Second of two articles on effective public speaking highlights the key stages of preparation

It is one of life’s simple truths that those who prepare generally achieve more than those who don’t. Delivering a presentation is no different.

The cardinal principle is: begin your preparation as early as you possibly can.

Many people, usually through pressure of chargeable time, do not start preparing until the deadline looms. Even if you are busy, spend a few minutes whenever you can thinking about your talk. Ideas will start to form; some of your best ones will come into your head when you are not consciously thinking about the speech.

Begin with the end result in mind. Before investing time in preparation, ask yourself these questions:

What is the precise title for your talk?

Is your overall purpose to (i) educate, (ii) persuade, (iii) entertain or (iv) sell?

Within that purpose, what is your tangible objective?

Who exactly is your audience?

Where and when is the talk?

What equipment, if any, is available?

Are any particular formalities expected of you?

By answering these, you are giving yourself something more concrete to focus on.

The five stages of preparation

There are five key stages to go through to produce an optimum talk:

  • Creative thinking
  • Research
  • Analysis
  • Organisation
  • Practice

This system was developed during a period when the author was involved heavily in impromptu debating and interim interdict hearings. It is even more effective when the speaker has longer to prepare.

Stage 1 – creative thinking

This is popularly known as “brainstorming”. Sit down with a single blank sheet of paper. Write down everything that immediately comes into your head relating to your topic. Do not stop to analyse. If you prefer, use a dictaphone. At this stage you are looking for themes, facts, stories, concepts, and examples.

Note that personal examples and anecdotes are the components that will make your talk original, even on an esoteric legal subject. If time allows, get a companion involved. You will be amazed by the quality of the material you reap simply bouncing ideas off each other.

This phase is the one most people neglect. As a result, many otherwise competent presentations are simply not original or interesting. The consequence is invariably an audience that fails to listen.

Stage 2 – research: Solicitors are good at research, so little explanation is required here. Get as much accurate material as you can on your subject – from books, journals, experts, newspapers, the internet etc. Add it to your creative material.

One word of warning: if your colleague did a similar presentation a few months ago, do not just use their slides. While it is inefficient to re-invent the wheel, you must assert your own thoughts on the talk.

Stage 3 – analysis: This is where you sort the wheat from the chaff. First, review the material in a ruthless manner, asking “Do I want to use this?” This often results in 50% being discarded. Then review the surviving material and draw out the best parts. A key overall theme will usually emerge.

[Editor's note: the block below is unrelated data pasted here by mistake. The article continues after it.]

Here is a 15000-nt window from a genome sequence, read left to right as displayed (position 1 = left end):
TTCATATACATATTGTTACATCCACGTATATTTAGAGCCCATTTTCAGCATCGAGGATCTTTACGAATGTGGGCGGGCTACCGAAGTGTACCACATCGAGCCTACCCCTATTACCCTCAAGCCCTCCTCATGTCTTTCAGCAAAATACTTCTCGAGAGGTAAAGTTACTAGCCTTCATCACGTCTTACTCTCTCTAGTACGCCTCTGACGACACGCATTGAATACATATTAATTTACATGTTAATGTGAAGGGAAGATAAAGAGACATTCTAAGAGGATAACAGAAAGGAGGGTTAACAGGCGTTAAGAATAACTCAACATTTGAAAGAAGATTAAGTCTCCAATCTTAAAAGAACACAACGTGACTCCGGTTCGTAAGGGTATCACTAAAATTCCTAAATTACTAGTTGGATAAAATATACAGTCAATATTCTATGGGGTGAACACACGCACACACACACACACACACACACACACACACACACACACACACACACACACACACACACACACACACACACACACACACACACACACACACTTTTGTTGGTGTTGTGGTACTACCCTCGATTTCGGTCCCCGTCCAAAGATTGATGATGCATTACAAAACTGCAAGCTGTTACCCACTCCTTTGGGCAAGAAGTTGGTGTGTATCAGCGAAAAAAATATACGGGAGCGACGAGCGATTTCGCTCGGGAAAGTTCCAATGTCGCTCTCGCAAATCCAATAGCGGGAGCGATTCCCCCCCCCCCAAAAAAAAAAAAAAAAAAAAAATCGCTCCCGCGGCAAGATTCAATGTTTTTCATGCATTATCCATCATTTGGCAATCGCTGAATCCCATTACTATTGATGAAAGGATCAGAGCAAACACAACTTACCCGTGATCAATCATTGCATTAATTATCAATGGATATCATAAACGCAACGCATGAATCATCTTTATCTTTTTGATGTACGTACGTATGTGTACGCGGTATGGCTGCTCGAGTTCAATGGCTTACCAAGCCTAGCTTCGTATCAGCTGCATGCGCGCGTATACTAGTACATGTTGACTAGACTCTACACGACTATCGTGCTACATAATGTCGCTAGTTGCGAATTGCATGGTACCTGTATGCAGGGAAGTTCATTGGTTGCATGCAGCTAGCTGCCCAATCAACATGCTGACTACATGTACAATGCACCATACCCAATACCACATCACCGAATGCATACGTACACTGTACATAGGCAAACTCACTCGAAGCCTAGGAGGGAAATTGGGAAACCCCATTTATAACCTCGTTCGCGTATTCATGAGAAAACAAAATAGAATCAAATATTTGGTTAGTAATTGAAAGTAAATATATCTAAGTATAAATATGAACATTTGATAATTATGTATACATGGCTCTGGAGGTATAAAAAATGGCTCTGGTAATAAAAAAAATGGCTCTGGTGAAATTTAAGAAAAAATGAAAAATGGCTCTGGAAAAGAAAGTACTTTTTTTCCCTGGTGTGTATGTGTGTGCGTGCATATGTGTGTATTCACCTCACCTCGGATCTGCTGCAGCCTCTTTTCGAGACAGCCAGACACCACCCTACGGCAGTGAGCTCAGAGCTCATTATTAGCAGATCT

Stage 4 – organisation: Every presentation has a number of main points, which relate back to the key theme. Let’s assume your talk has three main points. Take three pieces of blank paper. On each, write down one main point as a heading. Go through the surviving material, allocating each fact/point/example to one of these points. Then take the sheet with the first main point and put all the material in a logical order – for example, main point, sub-points, facts, examples, stories, link to next point. Do this with each sheet in turn. You will then have the first rough draft of your speech.

Doing a re-draft or two is a very good idea if you have time, but don’t write out the speech word for word – just a series of headings under each main point will give the speech a more natural, spontaneous feel to it.

Stage 5 – practice: Once the material and structure are complete, you need to practise. Some advocates call this “getting the speech into the groove of your mind”. Practise until you are familiar with the material – just don’t let it become stale. Some people use a tape recorder, others live volunteers. The mirror is another favourite. The best advice is to practise in as many settings as time allows.

One final tip – practise at least once without notes. You will be surprised how much you recall. This will also give you the confidence to soldier on if you lose your notes or PowerPoint breaks down during the actual presentation!

In itself, preparation is not the most rewarding of tasks. However, in the wise words of the philosopher Confucius:

“In all things, success depends upon previous preparation, and without such preparation, there is sure to be failure.”

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